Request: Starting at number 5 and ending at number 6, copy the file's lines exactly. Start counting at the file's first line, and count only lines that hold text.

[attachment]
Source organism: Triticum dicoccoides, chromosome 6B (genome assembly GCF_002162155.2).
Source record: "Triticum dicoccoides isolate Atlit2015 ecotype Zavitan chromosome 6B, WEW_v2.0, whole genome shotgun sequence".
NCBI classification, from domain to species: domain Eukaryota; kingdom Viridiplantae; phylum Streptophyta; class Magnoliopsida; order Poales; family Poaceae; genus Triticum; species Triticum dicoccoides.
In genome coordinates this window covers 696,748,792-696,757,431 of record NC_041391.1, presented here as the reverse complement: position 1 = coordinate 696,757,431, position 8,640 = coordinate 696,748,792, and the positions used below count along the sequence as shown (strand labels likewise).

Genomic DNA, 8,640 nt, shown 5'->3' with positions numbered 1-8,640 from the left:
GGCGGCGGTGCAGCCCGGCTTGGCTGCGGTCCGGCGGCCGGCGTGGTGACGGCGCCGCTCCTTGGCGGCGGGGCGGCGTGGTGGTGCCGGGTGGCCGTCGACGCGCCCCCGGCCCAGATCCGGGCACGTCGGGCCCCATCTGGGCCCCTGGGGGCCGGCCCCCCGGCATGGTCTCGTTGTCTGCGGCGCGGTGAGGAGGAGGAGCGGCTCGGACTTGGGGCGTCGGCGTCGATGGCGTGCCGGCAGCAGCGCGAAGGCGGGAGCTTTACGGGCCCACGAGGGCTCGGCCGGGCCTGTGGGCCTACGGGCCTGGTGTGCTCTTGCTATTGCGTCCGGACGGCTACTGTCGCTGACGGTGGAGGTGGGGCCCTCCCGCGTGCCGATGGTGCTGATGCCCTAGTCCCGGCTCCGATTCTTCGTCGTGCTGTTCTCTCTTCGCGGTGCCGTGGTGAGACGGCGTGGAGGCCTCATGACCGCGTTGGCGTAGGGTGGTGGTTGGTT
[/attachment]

Genomic DNA, 8,640 nt, shown 5'->3' with positions numbered 1-8,640 from the left:
GGCGGCGGTGCAGCCCGGCTTGGCTGCGGTCCGGCGGCCGGCGTGGTGACGGCGCCGCTCCTTGGCGGCGGGGCGGCGTGGTGGTGCCGGGTGGCCGTCGACGCGCCCCCGGCCCAGATCCGGGCACGTCGGGCCCCATCTGGGCCCCTGGGGGCCGGCCCCCCGGCATGGTCTCGTTGTCTGCGGCGCGGTGAGGAGGAGGAGCGGCTCGGACTTGGGGCGTCGGCGTCGATGGCGTGCCGGCAGCAGCGCGAAGGCGGGAGCTTTACGGGCCCACGAGGGCTCGGCCGGGCCTGTGGGCCTACGGGCCTGGTGTGCTCTTGCTATTGCGTCCGGACGGCTACTGTCGCTGACGGTGGAGGTGGGGCCCTCCCGCGTGCCGATGGTGCTGATGCCCTAGTCCCGGCTCCGATTCTTCGTCGTGCTGTTCTCTCTTCGCGGTGCCGTGGTGAGACGGCGTGGAGGCCTCATGACCGCGTTGGCGTAGGGTGGTGGTTGGTT